Be Thou My Vision waltz

Also known as The Banks Of The Bann, Slane.

There are 18 recordings of this tune.

Be Thou My Vision has been added to 15 tune sets.

Be Thou My Vision has been added to 176 tunebooks.

Download ABC

Four settings

X: 1
T: Be Thou My Vision
R: waltz
M: 3/4
L: 1/8
K: Gmaj
D2|G2 G2 AG|E2 D2 DE|G2 G2 A2|B4 dB|
A2 A2 A2|A2 B2 d2|e2 d2 B2|d4 d2|
e2 ef gf|e2 d2 B2|d2 G2 F2|E4 D2|
G2 B2 d2|ed B2 GB|A2 G2 G2|G4||
X: 2
T: Be Thou My Vision
R: waltz
M: 3/4
L: 1/8
K: Dmaj
L: 1/16
K: Dmaj
"D"D2 D4 ED|"G"B,2 A,4 A,B,|"D"D2 D4 "A"E2|"D"F8|
w:Be Thou my_ Vision, O_ Lord of my heart;
"A"E2 E4 E2|E2 F4 A2|"G"B2 A4 F2|"A"A8|
w:Naught be all else to me, save that Thou art,
"Bm"B2 c4 dc|"G"B2 A4 F2|"D"A2 D4 C2|"G"B,4 A,4|
w:Thou my best_ thought, by day or by night_
"D"D2 F4 A2|"Bm"B2 F4 DF|"A"E2 D4 D2|"D"D6||
w:Waking or sleeping, Thy* presence my light.
X: 3
T: Be Thou My Vision
R: waltz
M: 3/4
L: 1/8
K: Amaj
EF|A2A4 BA|F2 E4 EF|A2 A4 B>e|c6 BA|
B2 e4 AB|c2 e4 ce|f2 e4 Bc|e6 ce|
f2 f4 [a][g]|[f2] [e4] Bc|e2 A4 GF/A/|F4- FF EF|
A2 {B}c4- ce|fe c4(3ABc|B2 A4 A2|A6:|
X: 4
T: Be Thou My Vision
R: waltz
M: 3/4
L: 1/8
K: Amaj
|:E>F|A2 A2 B>A|F2 E2 EF|A2 A2 B>e|c4 BA|
B2 B2 A>B|c2 e2 ce|f2 e2 Bc|e4 ce|
f2 a2 ag|f2 e2 Bc|e2 A2 G2|F4 E>F|
A2 c3 e|f>e c2 (3ABc|B2 A2 AF|1 E4:|2 A6||

Fifteen comments

Be Thou My Vision / Slane

I put this in as an answer to a request. It is used as a hymn tune, and like many such is called both by its opening words and by the name of a place associated maybe with its composition or use, or history that inspired it. The tune is said to be an Irish folk tune, deriving the title “Slane” from the association of Slane Hill, Co. Meath, with St. Patrick.
The tune, with an altered ending, also carries the song “The Banks Of The Bann”; the last four bars of this version go:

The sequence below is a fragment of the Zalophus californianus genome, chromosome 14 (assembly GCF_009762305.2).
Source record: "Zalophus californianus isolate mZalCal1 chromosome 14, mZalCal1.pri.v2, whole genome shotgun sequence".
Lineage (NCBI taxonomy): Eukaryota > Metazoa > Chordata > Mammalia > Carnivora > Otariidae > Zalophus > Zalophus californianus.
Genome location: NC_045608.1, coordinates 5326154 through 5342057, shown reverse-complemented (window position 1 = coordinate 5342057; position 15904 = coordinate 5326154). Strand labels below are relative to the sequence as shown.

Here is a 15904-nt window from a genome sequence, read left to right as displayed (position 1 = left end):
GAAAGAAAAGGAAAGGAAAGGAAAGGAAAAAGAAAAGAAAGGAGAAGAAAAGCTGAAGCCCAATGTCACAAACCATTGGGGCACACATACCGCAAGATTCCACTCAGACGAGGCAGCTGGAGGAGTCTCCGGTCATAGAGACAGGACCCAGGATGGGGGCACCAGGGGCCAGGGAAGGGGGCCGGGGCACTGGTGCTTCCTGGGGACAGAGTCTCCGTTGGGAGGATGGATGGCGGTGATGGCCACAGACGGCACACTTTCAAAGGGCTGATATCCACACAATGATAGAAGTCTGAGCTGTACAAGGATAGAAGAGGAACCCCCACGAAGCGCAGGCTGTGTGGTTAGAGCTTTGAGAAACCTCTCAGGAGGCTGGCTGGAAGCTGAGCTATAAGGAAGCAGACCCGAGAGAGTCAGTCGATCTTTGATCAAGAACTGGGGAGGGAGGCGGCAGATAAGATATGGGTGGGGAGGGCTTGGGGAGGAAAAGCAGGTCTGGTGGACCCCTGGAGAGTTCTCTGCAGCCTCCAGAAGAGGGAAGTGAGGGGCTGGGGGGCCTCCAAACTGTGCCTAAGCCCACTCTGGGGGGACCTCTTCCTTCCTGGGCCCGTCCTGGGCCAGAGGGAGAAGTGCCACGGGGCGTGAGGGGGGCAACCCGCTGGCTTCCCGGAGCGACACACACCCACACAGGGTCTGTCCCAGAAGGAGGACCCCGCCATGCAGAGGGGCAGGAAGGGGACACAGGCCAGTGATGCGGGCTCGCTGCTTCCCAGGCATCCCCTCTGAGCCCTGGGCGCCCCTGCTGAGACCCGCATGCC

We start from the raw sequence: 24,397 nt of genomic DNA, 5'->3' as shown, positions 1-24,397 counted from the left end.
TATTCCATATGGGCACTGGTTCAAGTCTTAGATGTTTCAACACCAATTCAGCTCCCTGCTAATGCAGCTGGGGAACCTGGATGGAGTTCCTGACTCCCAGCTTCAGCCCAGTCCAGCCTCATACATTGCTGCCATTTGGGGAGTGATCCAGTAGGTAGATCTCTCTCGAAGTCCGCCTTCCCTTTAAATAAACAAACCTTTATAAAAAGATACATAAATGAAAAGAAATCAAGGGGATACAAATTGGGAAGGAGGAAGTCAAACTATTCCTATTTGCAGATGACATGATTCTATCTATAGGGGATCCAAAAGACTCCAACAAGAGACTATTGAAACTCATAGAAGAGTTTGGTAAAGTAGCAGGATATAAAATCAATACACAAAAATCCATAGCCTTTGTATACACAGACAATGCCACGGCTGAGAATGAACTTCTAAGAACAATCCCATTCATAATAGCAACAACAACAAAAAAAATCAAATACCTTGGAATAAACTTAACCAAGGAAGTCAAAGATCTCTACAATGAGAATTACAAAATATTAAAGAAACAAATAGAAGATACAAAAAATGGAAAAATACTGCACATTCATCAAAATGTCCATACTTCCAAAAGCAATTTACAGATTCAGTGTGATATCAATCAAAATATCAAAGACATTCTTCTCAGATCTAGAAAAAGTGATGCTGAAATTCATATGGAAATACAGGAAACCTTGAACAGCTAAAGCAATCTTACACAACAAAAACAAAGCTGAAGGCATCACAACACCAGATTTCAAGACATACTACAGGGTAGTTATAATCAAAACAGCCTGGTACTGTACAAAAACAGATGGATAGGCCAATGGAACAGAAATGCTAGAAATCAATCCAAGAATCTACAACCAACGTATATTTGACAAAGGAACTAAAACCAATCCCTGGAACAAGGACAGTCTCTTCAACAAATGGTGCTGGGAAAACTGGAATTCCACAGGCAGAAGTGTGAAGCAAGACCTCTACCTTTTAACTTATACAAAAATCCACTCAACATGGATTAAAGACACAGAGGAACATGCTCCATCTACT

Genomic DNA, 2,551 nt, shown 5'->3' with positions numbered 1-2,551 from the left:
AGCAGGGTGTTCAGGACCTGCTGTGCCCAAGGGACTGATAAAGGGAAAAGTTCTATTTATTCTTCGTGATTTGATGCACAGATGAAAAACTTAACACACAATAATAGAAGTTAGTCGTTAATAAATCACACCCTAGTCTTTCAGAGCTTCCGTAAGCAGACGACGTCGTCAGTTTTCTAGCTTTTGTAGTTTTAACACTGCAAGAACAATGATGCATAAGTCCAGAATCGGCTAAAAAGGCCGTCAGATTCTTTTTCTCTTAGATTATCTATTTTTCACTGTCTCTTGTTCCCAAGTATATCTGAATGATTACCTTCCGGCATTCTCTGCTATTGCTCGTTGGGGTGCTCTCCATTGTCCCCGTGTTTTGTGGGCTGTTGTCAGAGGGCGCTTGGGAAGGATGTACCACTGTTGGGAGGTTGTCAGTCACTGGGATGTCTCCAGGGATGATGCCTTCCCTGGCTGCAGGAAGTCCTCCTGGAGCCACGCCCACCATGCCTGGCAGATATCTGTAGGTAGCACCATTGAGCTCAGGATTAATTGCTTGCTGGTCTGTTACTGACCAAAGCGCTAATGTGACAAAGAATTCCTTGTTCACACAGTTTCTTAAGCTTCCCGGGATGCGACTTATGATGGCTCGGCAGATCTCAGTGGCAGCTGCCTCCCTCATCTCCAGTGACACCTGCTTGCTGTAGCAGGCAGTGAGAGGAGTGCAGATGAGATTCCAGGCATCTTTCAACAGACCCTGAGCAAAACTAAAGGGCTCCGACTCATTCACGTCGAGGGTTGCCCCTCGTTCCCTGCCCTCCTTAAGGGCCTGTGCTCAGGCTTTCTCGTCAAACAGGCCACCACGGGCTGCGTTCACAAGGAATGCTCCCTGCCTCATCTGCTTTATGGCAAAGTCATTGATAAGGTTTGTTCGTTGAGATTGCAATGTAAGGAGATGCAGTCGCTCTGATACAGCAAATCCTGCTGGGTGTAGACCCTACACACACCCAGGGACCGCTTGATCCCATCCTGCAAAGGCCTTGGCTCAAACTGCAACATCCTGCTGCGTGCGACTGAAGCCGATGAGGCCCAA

|G3 B AG|E2 D2 DE|G3 B AF|G4 ||

Be Thou My Vision

key of C, but we like the G7

Dallan Forgaill c. 700
Tr. Mary E Byrne
Ancient Irish Hymn (Slane)


I used this tune years ago with my middle school choir and began to wonder about it’s origin. So many tunes have a simple annotation of “Irish Folk tune.” Thanks for the additional information.


Be Thou My Vision, X:4

An arrangement of this waltz where we changed to a 4/4 measure. So, not a waltz anymore but still beautiful.

Re: Be Thou My Vision

Tune also used for “Lord of All Hopefulness” by Jan Struther in ‘Enlarger Songs of Praise,’ 1931

Re: Be Thou My Vision

The Rend Collective band from Bangor in Northern Ireland (or Norn Ireland as some people refer to it) took this tune and changed the rhythm to 4/4. Then they took the original words and added some verses of their own to turn it into a five verse religious song suitable to be played for church services. We have played this version in E Major for the services at the church I attend.


Re: Be Thou My Vision

I did an arrangement of this hymn for mariachi, in “bolero” tempo. Message me for sheet music and/or recording.

Re: Be Thou My Vision

A superb Irish tune. SK

Re: Be Thou My Vision

I like the G7 too.

Re: Be Thou My Vision

It’s been alluded to above, but in traditional Hymnody there are two separate things
Hymns: song-texts, like a poem.
Tunes: melodies.
In the world of Hymnody (which I know is a different world than folk-songs) SLANE is a tune.
Hymns (texts) sung to the tune SLANE in various churches include
-Be Thou My Vision
-Lord Of All Hopefulness
-Bridegroom And Bride
-Lord Of Creation, To You Be All Praise
-Christ Be My Leader By Night As By Day
and several others.

Re: Be Thou My Vision

This is an interesting comment Richard. Maybe one might call the words of St Patricks Breast-plate (on thesession) a folksong. Beautiful words written by the saint about the natural world. For example, … “the flashing of the lightning free, the whirling wind’s tempestuous shocks, the stable earth, the deep salt sea, around the old eternal rocks”.